Hong Kong is fighting an uphill battle to preserve one of its traditional art forms, Cantonese opera.
Shrill music fills the Lyric Theatre in Wan Chai on a Monday night as theatre-goers settle in for an evening of singing, acrobatics and acting. Moments earlier, the small gathering of elderly women and a sprinkling of men had turned the Lyric Theatre’s foyer into a hive of activity. Excited chatter filled the air as groups caught up with old friends, sipped on wine and perused the programme for that evening’s show, Prime Minister of Six States/Excerpts from the Paichangxi Repertoires of Cantonese Opera.
However, by the time the first ear-splitting musical note signalled the start of the opera, the crowd had barely managed to fill half of the 1,181-seat theatre.
In many ways, this scene is representative of the current state of Cantonese opera, a performance art propped up by a passionate but relatively small – and ageing – audience. How much longer, many wonder, can it survive?
On average, at least four Cantonese operas are reportedly staged in Hong Kong every day. UNESCO gave the art form “intangible cultural heritage” status in 2009, indicating that it should be protected and preserved.
In the early days, Cantonese opera was performed in temples or in bamboo sheds used as makeshift theatres. At the start of British rule in Hong Kong, street shows of Cantonese operas were typically held in these bamboo sheds, but the number of Cantonese operas held in the structures had dwindled from 158 in 1970 to 34 by 2010.
To get to the roots of Cantonese opera you need to go back even further to the reign of Emperor Jiajing (1522-1566) of the Ming Dynasty. The art form is a mixture of Yiyang and Kun tunes of the Ming Dynasty; the Xiqin and Han opera of the early Qing Dynasty; regional operas from the provinces of Jiangsu, Henan, Anhui, Hunan, Hebei and Guangxi; and local Guangdong music.
Another recent production, The White Silk Gown (new edition), was held at the new wing of Ko Shan Theatre in Hung Hom, and featured Yu Jiulin as the 20-year-old scholar Xu Jizu. Like many performers, Jiulin discovered Cantonese opera at a young age.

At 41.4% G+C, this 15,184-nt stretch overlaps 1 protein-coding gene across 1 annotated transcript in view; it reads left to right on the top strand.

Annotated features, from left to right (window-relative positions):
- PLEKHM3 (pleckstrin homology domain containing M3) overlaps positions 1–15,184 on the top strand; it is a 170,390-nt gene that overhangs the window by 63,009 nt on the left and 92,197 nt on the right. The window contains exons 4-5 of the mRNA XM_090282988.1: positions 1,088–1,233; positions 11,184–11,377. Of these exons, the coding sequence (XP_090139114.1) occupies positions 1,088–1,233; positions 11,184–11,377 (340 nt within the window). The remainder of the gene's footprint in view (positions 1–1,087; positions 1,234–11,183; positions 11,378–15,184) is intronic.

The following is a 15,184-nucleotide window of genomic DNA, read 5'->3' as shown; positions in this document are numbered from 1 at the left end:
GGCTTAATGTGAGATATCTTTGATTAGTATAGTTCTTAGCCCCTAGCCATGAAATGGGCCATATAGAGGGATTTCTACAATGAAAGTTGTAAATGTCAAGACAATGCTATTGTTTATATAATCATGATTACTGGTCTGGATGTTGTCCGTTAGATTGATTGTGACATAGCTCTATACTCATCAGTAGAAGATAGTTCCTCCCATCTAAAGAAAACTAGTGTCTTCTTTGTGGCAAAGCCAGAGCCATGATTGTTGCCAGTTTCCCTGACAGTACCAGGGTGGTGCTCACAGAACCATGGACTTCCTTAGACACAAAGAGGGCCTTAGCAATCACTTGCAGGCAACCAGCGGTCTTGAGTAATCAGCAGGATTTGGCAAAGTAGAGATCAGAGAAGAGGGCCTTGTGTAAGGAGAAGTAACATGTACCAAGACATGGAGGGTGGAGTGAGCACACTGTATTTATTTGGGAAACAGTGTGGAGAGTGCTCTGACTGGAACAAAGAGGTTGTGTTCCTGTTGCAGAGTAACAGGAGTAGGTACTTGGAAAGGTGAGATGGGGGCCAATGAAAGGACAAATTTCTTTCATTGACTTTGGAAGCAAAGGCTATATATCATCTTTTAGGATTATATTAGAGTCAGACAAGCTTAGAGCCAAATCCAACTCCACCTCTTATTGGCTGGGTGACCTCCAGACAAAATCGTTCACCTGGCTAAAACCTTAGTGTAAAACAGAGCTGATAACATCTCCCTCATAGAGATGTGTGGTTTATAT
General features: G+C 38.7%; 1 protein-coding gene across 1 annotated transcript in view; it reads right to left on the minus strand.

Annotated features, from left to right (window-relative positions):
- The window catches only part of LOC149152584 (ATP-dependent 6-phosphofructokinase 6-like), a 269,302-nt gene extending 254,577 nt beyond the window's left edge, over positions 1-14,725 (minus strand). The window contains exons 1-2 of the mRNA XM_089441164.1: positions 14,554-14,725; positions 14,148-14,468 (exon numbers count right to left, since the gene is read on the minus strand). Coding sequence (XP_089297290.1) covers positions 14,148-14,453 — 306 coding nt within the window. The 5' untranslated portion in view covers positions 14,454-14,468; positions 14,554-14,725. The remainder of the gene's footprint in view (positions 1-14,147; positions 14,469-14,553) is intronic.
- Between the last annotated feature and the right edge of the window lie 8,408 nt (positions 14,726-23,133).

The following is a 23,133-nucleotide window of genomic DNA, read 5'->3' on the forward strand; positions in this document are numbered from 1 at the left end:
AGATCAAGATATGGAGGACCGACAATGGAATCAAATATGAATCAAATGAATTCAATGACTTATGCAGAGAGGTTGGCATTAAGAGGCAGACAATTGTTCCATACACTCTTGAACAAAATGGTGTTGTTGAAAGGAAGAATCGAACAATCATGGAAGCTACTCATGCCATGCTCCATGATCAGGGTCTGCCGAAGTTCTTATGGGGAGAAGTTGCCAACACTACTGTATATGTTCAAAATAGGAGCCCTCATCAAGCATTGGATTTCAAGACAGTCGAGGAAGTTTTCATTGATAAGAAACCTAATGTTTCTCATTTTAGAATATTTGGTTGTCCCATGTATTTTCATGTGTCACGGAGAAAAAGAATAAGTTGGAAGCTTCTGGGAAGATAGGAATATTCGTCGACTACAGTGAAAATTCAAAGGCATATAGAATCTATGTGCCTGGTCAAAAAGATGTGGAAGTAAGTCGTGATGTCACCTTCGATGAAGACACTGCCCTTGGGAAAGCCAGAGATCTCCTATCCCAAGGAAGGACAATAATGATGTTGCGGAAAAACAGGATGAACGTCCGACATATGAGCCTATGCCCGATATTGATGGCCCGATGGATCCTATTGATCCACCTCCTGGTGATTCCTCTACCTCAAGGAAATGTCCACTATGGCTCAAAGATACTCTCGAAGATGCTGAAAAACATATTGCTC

“I was born in Kunshan, where Kunqu originated,” he says, referring to the oldest form of Chinese opera. “Kunqu instructors held an audition at school and they picked me. I was still young at that time – only 16 years old.” His case is atypical. Tales of Chinese legend told through song, dance and elaborate costumes just don’t seem to resonate with audiences under 30 anymore. It’s one of the main reasons why people like Dr Dorothy Ng Fung-ping are pushing to expose Cantonese opera to children in an attempt to spark an interest early on.
In 2007, the University of Hong Kong started a programme to incorporate Cantonese opera into primary and secondary school curriculums. The project was spearheaded by Ng Fung-ping, who at the time was an assistant professor at the Faculty of Education.
Ng Fung-ping and her team trained teachers on how to integrate Cantonese opera into the curriculum, developed teaching materials and introduced students to texts and performances.
To date, more than 50 schools have incorporated the programme. The spread of Cantonese opera to new audiences will soon stretch beyond the classroom with the construction of the West Kowloon Cultural District. Situated on 40 hectares of reclaimed land on the harbour front, the arts hub will feature the Xiqu Centre, one of three major performing arts venues planned for the cultural district.
But even with the construction of world-class venues to host Cantonese operas, if younger generations only watch the performances and don’t actively participate in them, there’s still a real danger that opera could shrink from public view.
“My concern is how Hong Kong educates and develops top-class artists, because the top practitioners of Cantonese opera are getting old and some have passed on,” says Ng Fung-ping. “Even if we have the audience and the venues, if we do not have the right mechanisms to produce top-level performers, then we have a problem.”
Convincing children and young adults to step up and start performing could be tricky, though. Performers undergo specialist training to make sure they can do the unique gestures and singing styles that characterise Cantonese opera.
For many performers, this requires years of study in the mainland and Hong Kong, and some even take a degree course – the first of its kind in the world – at the Hong Kong Academy of Performing Arts. Once performers have completed their training, the hard work is just beginning, as some operas can take years to go from planning phases to the stage.
For instance, it took three years of preparation to put on stage The White Silk Gown. Indeed, the movements of every cast member have to be carefully plotted and perfected, culminating in a performance that has been years in the making. When the opera draws to a close the audience slowly files out and once again the foyer is filled with chatter before people head home to share their experience with family members who might not turn away from the TV to listen.
Text: Andrew Scott